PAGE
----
Wall Street Radio
Congratulations. Mr. Rowland got it ["Played Out," April 23]. Good story. Reasonable length. Since deregulation, the radio industry genuflects to the Wall Street totem, St. Profits-At-Any-Price. I suggest radio's tithe will be the loss of its once impregnable difference ... a distinctively local voice.

Americans are happy listening to wallpaper. But, background sound usually doesn't sell stuff. I think multi-station owners and the drovers of Wall Street are overlooking one of radio's assignments: delivering select groups of attentive listeners to advertising messages.

Basic economics lead multi-station owners to reduce expenses to grow profits to pay the debt they incurred to buy the station to give investors something for their risk(s). Nothing wrong with that. However, they do it by consolidating operations and making all their stations sound the same. Is radio on the way to becoming fast food? I think something is wrong with that.

As a buyer of advertising time and space, I once recommended, and used, radio as a primary medium. Now, I am witnessing its eroding ability to ring cash registers. Is the creeping homogenization of radio turning this once powerful, intrusive, local advertising medium into a weak media alternative?

A follow-up with those who like national radio and those longing for a return to localization? Wasn't KRBE the first FM station in the nation to play Rock & Roll/Top 40/CHR? Now it happily follows the pack? Tsk-tsk.

Don Brown

Drive Time
I just read your article "Played Out." You hit the nail on the head, but you didn't drive it in far enough. When are these "follow-the-leader" radio stations going to wake up? There are so many more good songs that they could be playing also, besides the same old shit, that is to say, Boston, Fleetwood Mac, Journey and my all-time favorite, Queen's "We Will Rock You."

Those 100 people KRBE supposedly calls for their research must be like a bunch of lemmings, following each other over the cliff. They also probably eat only vanilla ice cream and drive a Chevrolet Celebrity.

If these idiotic program directors would give us a little more variety, they just might be surprised. My only regret with your article? Peter Rainer should have written it.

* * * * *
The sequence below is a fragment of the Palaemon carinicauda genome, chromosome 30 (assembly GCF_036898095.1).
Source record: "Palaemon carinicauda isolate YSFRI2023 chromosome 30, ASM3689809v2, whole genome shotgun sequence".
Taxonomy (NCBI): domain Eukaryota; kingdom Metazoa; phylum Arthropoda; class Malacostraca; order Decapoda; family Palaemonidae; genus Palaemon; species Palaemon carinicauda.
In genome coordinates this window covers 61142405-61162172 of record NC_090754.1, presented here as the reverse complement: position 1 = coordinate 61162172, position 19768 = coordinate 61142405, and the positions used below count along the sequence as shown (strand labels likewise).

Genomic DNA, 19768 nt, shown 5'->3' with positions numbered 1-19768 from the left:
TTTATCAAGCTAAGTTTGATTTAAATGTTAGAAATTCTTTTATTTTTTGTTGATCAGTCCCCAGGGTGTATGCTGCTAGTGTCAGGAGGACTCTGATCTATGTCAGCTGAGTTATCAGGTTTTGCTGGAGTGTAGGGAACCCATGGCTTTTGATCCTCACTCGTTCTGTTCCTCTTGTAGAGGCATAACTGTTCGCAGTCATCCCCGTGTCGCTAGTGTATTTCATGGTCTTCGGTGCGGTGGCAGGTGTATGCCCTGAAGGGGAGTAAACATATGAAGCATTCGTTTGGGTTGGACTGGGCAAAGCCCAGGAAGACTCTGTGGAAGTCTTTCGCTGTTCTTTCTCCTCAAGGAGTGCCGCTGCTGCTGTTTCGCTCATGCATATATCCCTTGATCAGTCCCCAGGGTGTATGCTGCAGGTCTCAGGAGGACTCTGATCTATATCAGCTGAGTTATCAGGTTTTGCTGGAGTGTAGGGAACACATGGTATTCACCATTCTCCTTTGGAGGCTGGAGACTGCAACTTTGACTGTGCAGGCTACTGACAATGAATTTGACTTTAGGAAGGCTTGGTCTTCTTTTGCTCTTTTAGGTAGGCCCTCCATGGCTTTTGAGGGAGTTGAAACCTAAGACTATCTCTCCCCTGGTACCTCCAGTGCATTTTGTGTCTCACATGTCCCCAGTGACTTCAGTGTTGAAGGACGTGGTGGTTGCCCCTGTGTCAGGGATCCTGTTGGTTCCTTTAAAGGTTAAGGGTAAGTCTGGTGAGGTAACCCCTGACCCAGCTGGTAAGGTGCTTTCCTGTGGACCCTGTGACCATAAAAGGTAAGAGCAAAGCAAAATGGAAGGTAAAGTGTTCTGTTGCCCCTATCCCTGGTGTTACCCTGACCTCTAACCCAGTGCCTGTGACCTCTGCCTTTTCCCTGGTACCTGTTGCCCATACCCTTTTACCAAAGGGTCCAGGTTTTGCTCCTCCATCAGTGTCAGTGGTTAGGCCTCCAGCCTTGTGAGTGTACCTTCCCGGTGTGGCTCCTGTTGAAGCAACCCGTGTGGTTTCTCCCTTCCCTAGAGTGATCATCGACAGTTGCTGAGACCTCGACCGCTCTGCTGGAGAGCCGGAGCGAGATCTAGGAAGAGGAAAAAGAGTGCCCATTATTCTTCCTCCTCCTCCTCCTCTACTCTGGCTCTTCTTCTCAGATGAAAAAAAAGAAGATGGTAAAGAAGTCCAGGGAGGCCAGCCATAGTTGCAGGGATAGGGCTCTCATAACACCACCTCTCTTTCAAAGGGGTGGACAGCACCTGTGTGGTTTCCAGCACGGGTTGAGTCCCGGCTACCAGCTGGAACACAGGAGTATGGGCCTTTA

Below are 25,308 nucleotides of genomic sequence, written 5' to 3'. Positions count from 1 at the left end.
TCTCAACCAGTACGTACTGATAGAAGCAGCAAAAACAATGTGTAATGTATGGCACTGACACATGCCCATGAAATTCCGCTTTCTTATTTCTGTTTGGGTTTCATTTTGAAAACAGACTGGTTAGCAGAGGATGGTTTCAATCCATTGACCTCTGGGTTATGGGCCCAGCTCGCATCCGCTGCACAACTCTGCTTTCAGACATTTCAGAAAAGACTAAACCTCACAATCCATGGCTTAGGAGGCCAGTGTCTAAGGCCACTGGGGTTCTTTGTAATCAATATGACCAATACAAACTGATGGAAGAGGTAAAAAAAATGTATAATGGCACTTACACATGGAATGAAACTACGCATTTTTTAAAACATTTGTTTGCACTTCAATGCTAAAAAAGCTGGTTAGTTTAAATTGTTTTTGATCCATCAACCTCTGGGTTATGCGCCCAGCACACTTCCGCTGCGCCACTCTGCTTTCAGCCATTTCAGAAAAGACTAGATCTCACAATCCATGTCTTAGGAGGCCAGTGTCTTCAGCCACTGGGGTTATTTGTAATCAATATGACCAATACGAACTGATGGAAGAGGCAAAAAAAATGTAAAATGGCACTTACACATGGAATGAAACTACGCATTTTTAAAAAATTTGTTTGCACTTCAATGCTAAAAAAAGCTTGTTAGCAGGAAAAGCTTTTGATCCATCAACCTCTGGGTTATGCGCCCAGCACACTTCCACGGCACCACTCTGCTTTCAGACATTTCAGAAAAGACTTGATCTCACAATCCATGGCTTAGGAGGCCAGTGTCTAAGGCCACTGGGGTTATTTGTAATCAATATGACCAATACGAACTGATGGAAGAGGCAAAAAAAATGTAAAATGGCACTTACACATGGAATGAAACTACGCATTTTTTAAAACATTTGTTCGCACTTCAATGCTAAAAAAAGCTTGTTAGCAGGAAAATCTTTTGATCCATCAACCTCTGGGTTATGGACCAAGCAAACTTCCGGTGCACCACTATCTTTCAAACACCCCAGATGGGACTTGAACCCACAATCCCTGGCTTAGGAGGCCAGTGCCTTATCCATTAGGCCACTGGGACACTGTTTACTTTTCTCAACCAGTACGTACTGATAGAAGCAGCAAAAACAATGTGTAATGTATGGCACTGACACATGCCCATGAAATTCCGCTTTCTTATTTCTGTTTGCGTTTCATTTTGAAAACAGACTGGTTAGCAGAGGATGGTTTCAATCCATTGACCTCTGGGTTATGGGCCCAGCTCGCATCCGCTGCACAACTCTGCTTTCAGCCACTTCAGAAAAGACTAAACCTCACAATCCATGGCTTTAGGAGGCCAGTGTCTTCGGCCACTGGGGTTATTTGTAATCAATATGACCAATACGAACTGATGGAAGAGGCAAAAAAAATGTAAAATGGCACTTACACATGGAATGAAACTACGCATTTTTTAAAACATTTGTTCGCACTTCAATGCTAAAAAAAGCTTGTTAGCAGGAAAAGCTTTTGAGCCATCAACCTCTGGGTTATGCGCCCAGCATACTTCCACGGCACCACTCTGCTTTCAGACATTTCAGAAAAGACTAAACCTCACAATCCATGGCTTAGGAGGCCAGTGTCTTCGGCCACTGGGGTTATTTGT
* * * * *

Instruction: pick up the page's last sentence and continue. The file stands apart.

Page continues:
John Violette

Voice of Reason
Hobart Rowland's article on Houston radio was the voice of reason I've been waiting to hear for a long time. I'm often completely shocked by the lack of a sense of adventure of Houston radio and of the radio listeners of Houston. I mean, how many times can we all hear the same Jewel or Foo Fighters song without wanting to put an ax through the car dashboard? All of the most popular stations are at fault. If you're as sick as I am, I urge you to turn off the radio, go buy tapes and CDs of talented, adventurous artists (but I wouldn't bother going to a mall music store, where I'm sure most of you 104 drones buy your music) or explore the dial and look for other stations.

KPFT is a good one to check out from time to time. Take some chances, people: Familiarity only makes you stagnate.

Sara Cress
via Internet

And There You Have It
Just read the article "Played Out," by Hobart Rowland. I've been wondering for quite some time why Houston radio sucks so bad; now I know. Have to go to Austin and listen to KGSR from time to time; otherwise I play a lot of CDs of my own down here.

L. Mortensen
via Internet

Art Car Glory
I want to thank Shaila Dewan for the great story she did on the art car parade ["Burning Ambition," April 16]. It was better than the parade itself. Art-car-making is a not-so-serious process. As a matter of fact, it's almost devoid of pretension. However, the parade is usually more interesting than the numerous fluff pieces that made up most of last Saturday's event. The art car parade was made up of too high a percentage of silly, brightly painted clown shoes. There were too many family values, too many rules and far too much of a corporate presence for it to be remotely enjoyable. Every time I heard the phrase "The Bank United Art Car Parade, Powered by Pennzoil," it made me sick to my stomach.

There was a nice subtext to Shaila Dewan's story that concerned the lack of attention local artists receive from the local press. Journalists are often too lazy and insecure to make up their minds about something that is not blessed already by New York, Chicago or L.A., and therefore miss out on what is clearly a flavor of art unique to Houston. Houston artists are industrial. Houston artists smell. And Houston artists are usually pissed off -- and with good reason. They're ignored by the mainstream press, but what is worse, they're mostly ignored by the lazy "alternative" press as well.

So this story is fresh. It was mighty. I was happy to see it. So what's next, Houston Press? A cover story on the greatest of all living bands, Rusted Shut? Probably not. But if you've got the cojones to do a story on Don Walsh, you'd gain great respect.

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